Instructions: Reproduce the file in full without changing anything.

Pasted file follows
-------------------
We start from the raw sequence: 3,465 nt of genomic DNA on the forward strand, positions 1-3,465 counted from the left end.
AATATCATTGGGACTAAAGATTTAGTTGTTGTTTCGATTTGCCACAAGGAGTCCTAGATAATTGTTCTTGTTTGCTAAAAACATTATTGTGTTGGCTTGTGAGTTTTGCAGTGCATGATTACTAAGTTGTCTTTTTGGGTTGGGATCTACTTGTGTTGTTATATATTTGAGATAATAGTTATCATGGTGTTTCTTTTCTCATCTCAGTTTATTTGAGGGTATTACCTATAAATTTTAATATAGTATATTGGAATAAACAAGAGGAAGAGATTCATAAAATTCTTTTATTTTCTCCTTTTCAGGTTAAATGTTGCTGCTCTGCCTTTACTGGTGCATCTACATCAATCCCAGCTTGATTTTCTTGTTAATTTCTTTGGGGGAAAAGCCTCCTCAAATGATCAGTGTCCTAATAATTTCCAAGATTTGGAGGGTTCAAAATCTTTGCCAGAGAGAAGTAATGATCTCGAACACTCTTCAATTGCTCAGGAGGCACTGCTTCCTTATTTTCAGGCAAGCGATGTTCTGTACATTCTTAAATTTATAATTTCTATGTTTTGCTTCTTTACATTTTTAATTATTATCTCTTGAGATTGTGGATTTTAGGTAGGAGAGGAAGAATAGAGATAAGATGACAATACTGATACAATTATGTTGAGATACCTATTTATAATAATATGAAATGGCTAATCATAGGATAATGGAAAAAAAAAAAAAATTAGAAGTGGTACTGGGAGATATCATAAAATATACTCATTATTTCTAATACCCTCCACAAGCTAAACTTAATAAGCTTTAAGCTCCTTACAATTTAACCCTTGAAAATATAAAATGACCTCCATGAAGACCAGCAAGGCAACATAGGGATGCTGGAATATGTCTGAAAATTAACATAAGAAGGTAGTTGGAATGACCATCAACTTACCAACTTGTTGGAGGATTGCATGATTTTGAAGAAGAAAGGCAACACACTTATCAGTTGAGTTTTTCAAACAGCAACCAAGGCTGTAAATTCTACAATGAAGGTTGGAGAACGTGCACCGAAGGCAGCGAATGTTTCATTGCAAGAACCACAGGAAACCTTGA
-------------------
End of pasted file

We start from the raw sequence: 3,465 nt of genomic DNA on the forward strand, positions 1-3,465 counted from the left end.
AATATCATTGGGACTAAAGATTTAGTTGTTGTTTCGATTTGCCACAAGGAGTCCTAGATAATTGTTCTTGTTTGCTAAAAACATTATTGTGTTGGCTTGTGAGTTTTGCAGTGCATGATTACTAAGTTGTCTTTTTGGGTTGGGATCTACTTGTGTTGTTATATATTTGAGATAATAGTTATCATGGTGTTTCTTTTCTCATCTCAGTTTATTTGAGGGTATTACCTATAAATTTTAATATAGTATATTGGAATAAACAAGAGGAAGAGATTCATAAAATTCTTTTATTTTCTCCTTTTCAGGTTAAATGTTGCTGCTCTGCCTTTACTGGTGCATCTACATCAATCCCAGCTTGATTTTCTTGTTAATTTCTTTGGGGGAAAAGCCTCCTCAAATGATCAGTGTCCTAATAATTTCCAAGATTTGGAGGGTTCAAAATCTTTGCCAGAGAGAAGTAATGATCTCGAACACTCTTCAATTGCTCAGGAGGCACTGCTTCCTTATTTTCAGGCAAGCGATGTTCTGTACATTCTTAAATTTATAATTTCTATGTTTTGCTTCTTTACATTTTTAATTATTATCTCTTGAGATTGTGGATTTTAGGTAGGAGAGGAAGAATAGAGATAAGATGACAATACTGATACAATTATGTTGAGATACCTATTTATAATAATATGAAATGGCTAATCATAGGATAATGGAAAAAAAAAAAAAATTAGAAGTGGTACTGGGAGATATCATAAAATATACTCATTATTTCTAATACCCTCCACAAGCTAAACTTAATAAGCTTTAAGCTCCTTACAATTTAACCCTTGAAAATATAAAATGACCTCCATGAAGACCAGCAAGGCAACATAGGGATGCTGGAATATGTCTGAAAATTAACATAAGAAGGTAGTTGGAATGACCATCAACTTACCAACTTGTTGGAGGATTGCATGATTTTGAAGAAGAAAGGCAACACACTTATCAGTTGAGTTTTTCAAACAGCAACCAAGGCTGTAAATTCTACAATGAAGGTTGGAGAACGTGCACCGAAGGCAGCGAATGTTTCATTGCAAGAACCACAGGAAACCTTGA